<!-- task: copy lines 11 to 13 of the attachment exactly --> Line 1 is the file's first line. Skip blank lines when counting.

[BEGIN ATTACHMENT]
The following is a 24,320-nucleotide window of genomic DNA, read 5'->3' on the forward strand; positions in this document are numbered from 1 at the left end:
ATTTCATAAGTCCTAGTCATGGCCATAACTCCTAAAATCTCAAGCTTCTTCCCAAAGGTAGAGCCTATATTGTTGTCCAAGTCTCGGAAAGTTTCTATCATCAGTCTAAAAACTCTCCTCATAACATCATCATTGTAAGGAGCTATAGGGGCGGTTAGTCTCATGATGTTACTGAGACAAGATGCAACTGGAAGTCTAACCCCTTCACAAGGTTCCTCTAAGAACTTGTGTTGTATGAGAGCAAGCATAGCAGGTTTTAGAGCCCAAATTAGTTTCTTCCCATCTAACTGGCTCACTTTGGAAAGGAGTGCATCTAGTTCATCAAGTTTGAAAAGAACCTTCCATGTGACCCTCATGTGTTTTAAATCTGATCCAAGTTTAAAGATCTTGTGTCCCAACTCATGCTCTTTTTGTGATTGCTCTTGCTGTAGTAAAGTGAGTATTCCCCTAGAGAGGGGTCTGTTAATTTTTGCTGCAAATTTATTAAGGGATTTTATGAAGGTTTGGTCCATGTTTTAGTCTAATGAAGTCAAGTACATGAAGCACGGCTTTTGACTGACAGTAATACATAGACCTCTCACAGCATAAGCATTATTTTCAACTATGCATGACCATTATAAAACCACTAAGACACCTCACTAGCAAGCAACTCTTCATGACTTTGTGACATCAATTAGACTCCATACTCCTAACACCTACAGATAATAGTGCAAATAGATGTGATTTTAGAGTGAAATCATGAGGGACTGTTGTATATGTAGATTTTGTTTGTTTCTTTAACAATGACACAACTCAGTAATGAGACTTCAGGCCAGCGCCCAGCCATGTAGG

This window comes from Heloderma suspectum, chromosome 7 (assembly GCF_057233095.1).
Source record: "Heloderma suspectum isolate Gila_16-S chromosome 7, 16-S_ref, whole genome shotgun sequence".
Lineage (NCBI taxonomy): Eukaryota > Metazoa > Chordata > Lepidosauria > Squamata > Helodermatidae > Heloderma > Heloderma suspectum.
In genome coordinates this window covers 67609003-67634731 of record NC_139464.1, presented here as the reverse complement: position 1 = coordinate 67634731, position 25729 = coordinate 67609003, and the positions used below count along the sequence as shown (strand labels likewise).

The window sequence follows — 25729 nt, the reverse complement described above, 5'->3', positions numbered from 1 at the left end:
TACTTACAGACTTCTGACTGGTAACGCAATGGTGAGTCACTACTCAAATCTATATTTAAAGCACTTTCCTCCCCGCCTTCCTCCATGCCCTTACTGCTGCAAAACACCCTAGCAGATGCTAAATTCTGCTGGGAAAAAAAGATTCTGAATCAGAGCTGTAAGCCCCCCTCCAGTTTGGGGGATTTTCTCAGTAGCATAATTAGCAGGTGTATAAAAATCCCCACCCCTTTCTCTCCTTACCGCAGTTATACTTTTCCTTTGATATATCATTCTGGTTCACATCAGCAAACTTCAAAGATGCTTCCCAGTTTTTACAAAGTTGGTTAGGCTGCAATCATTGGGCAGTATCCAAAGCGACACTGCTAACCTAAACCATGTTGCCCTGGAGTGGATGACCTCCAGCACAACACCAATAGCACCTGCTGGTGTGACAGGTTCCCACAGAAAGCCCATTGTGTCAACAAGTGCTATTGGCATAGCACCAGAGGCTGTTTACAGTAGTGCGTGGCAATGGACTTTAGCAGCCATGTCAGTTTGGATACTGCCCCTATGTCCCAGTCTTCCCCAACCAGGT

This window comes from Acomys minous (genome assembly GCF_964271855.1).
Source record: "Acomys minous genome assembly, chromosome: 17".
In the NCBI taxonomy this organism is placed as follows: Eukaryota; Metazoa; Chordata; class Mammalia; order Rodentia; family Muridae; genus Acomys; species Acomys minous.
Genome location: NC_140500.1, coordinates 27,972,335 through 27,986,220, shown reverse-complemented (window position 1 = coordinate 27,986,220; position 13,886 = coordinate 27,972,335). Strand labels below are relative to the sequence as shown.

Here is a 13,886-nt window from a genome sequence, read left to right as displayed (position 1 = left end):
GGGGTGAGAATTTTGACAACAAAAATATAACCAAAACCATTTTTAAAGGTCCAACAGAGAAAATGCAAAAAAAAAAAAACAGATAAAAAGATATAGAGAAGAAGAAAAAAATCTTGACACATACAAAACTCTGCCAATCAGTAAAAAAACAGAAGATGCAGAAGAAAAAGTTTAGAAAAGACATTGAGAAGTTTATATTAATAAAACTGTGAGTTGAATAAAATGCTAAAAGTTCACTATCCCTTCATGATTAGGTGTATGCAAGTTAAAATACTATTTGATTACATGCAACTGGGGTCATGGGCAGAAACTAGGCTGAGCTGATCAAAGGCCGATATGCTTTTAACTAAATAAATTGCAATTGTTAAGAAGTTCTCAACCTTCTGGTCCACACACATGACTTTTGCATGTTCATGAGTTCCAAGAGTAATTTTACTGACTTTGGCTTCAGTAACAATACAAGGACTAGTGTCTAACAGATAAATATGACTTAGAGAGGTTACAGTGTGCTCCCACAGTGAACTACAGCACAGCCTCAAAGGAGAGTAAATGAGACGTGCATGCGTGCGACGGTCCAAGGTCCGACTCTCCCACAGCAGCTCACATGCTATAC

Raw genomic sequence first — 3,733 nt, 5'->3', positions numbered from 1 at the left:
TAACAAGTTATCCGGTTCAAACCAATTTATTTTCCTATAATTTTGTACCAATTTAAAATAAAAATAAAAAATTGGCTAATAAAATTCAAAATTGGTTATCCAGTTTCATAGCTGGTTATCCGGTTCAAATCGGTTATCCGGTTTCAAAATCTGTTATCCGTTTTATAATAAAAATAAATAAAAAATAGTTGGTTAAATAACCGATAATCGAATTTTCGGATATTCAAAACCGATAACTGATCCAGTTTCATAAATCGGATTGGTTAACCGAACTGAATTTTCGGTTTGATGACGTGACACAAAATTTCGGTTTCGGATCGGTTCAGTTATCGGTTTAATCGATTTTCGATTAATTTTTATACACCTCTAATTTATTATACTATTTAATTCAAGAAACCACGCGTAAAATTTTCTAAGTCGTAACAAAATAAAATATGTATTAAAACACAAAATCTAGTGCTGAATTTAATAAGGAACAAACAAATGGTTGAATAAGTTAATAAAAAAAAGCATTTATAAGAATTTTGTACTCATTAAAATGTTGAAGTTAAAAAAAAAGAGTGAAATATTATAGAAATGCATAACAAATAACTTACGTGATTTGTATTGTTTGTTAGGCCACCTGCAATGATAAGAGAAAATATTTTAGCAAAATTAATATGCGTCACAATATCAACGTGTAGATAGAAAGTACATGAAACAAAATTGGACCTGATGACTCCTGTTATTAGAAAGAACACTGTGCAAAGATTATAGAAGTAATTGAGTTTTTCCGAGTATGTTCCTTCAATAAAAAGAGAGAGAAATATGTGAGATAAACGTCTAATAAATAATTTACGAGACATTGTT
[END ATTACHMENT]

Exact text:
In the NCBI taxonomy this organism is placed as follows: Eukaryota; Metazoa; Chordata; class Mammalia; order Rodentia; family Muridae; genus Acomys; species Acomys minous.
Genome location: NC_140500.1, coordinates 27,972,335 through 27,986,220, shown reverse-complemented (window position 1 = coordinate 27,986,220; position 13,886 = coordinate 27,972,335). Strand labels below are relative to the sequence as shown.

Here is a 13,886-nt window from a genome sequence, read left to right as displayed (position 1 = left end):